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Late paperwork almost costs fire service grant as well

Maclean Showgrounds. Photo JoJo Newby / The Daily Examiner
Maclean Showgrounds. Photo JoJo Newby / The Daily Examiner JoJo Newby

LATE paperwork that cost the Maclean Showground grant funding for repairs could have also cost another Clarence Valley group their grant, except for an error in assessment by the State Government.

The Maclean Showground Society missed out on a Public Reserve Management Funding grant of $62,000 for the upgrade of its stables after Clarence Valley Council failed to submit a final report for a previous grant for weed control at a Mountain View Park Reserve. The society was informed the grant was successful, only to be told shortly after it had been withdrawn.

However, a grant application to the same fund for the Wooloweyah Rural Fire Service was successful, leading to confusion within council.

Clarence Valley Council general manager Ashley Lindsay said last week it was difficult to understand why the application for the Maclean Showground was refused when the RFS grant, which was subject to the same guidelines, was approved.

He said the department claimed the application was refused because documents about a weed eradication project at Mountain View were not submitted on time.

"We concede that, but the documentation was provided within a week after the funding applications closed," he said.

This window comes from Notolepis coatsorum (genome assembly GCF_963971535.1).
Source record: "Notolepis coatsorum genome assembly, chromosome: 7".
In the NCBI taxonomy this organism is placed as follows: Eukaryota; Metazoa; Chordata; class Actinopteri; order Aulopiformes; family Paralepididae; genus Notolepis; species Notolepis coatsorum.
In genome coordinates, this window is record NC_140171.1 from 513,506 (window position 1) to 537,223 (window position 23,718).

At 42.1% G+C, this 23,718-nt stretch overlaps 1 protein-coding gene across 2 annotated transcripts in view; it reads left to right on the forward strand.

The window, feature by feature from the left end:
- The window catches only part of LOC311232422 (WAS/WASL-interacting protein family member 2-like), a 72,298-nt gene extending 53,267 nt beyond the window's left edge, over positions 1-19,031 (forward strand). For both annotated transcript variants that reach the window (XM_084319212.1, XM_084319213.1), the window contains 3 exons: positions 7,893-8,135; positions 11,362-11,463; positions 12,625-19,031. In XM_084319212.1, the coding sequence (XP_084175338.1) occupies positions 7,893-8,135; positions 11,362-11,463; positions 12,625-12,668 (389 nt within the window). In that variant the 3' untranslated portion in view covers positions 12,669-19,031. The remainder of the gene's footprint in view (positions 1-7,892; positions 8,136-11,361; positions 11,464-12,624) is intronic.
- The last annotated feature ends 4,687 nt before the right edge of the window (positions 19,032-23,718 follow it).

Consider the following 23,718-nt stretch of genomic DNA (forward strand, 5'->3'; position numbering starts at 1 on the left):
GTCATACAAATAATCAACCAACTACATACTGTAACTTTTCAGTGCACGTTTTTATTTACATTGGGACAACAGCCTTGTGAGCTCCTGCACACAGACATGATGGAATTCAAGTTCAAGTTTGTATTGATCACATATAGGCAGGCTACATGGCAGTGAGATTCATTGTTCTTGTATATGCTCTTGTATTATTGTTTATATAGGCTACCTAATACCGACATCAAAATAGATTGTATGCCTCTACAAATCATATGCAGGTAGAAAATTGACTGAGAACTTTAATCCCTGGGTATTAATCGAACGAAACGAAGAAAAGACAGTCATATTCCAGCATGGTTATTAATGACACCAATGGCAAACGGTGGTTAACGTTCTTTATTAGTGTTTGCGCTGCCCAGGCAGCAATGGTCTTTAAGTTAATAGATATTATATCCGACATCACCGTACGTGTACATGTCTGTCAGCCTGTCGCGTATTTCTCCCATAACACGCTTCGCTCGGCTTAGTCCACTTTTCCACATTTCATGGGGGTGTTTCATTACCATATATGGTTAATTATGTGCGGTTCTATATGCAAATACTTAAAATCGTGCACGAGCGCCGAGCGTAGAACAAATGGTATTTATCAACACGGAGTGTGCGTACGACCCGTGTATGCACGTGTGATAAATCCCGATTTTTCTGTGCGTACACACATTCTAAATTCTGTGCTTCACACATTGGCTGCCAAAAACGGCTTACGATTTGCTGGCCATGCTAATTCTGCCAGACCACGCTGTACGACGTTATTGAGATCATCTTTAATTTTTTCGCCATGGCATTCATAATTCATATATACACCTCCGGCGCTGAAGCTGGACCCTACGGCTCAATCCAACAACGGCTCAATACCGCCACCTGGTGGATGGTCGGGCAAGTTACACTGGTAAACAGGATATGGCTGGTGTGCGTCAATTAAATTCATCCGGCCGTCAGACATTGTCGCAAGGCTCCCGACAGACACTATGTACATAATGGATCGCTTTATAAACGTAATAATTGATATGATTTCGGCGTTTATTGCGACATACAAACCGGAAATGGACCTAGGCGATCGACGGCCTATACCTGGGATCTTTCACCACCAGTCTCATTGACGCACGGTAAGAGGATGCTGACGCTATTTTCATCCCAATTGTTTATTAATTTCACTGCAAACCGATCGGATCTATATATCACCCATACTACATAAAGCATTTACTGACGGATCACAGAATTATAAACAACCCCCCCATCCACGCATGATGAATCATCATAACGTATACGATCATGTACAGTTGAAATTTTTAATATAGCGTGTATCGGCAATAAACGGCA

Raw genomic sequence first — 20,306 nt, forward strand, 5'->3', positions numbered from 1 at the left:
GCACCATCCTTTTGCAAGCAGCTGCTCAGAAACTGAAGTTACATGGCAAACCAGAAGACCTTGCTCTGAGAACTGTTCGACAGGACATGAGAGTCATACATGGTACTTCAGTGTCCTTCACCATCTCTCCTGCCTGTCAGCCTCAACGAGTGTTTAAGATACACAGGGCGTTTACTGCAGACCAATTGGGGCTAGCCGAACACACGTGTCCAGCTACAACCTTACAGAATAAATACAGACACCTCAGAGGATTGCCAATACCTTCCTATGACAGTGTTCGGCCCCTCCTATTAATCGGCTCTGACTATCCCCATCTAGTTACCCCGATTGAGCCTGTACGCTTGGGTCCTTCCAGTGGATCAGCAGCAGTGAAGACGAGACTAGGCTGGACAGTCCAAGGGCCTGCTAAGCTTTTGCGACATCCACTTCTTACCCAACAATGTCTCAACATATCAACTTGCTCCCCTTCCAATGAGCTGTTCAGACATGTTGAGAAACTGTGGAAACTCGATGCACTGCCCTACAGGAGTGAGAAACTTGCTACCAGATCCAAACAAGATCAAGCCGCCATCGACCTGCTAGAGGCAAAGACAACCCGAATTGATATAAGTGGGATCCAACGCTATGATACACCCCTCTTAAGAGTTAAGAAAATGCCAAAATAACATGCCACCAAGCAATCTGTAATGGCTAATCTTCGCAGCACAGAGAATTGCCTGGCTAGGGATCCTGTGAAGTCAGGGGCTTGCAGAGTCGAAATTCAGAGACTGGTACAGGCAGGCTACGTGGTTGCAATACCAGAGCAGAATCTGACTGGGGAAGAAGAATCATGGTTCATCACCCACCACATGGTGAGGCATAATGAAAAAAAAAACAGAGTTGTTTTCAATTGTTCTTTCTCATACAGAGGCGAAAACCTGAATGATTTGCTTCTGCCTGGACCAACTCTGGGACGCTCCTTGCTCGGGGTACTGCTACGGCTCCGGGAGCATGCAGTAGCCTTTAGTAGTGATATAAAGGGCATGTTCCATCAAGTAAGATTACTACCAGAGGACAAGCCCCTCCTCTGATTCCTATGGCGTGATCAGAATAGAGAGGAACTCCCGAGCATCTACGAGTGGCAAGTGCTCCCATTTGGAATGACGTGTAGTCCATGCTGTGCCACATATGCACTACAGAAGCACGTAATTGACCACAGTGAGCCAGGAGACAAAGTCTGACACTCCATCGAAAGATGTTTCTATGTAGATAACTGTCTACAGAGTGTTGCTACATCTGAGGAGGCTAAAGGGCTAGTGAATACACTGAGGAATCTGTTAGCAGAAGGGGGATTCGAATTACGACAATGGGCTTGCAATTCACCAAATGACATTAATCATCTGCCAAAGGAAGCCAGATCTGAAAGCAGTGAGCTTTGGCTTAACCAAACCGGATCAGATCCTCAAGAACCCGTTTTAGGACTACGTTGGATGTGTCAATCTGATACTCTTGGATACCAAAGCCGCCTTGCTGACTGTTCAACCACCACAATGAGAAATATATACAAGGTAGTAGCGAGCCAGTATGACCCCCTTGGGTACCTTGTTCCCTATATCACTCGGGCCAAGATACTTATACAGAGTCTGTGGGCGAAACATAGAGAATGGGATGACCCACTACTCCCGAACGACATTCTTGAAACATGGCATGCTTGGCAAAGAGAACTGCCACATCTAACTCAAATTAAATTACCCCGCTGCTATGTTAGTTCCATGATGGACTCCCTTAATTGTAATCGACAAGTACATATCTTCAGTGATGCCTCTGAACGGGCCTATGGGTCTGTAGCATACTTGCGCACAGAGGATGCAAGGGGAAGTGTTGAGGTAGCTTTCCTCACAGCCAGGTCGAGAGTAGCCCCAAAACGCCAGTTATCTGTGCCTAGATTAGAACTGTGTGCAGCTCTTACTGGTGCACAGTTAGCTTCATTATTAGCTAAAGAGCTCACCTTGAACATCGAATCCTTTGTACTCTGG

"What we can't understand is why their rules seem to have been applied differently for two applications under the same program."

After repeated inquiries from The Daily Examiner, the Department of Industry - Lands clarified the reasons, stating due to an incorrect assessment, Wooloweyah Rural Fire Service had received grant funding despite not meeting the requirements.

"This is an extremely popular and competitive fund which this year has seen more than 770 applications from communities across the state," a spokesman said.

"The guidelines for eligibility are very clear. All Reserve Trust managers must show they have fully met their obligations in delivering past projects before they can apply for further funding.

"The department did not correctly assess the Wooloweyah Bush Fire Brigade Reserve application but the funding commitment will be honoured."

A total 440 applications from 770 in NSW were successful, with Clarence Valley Council making 10 applications. The department said it was reviewing its processes ahead of the next round of funding in 2018-19.

Mr Lindsay said in a statement last week he would like the department to reconsider its decision.

"It's not the fault of the Maclean Show Society that the weeds report wasn't filed," he said.



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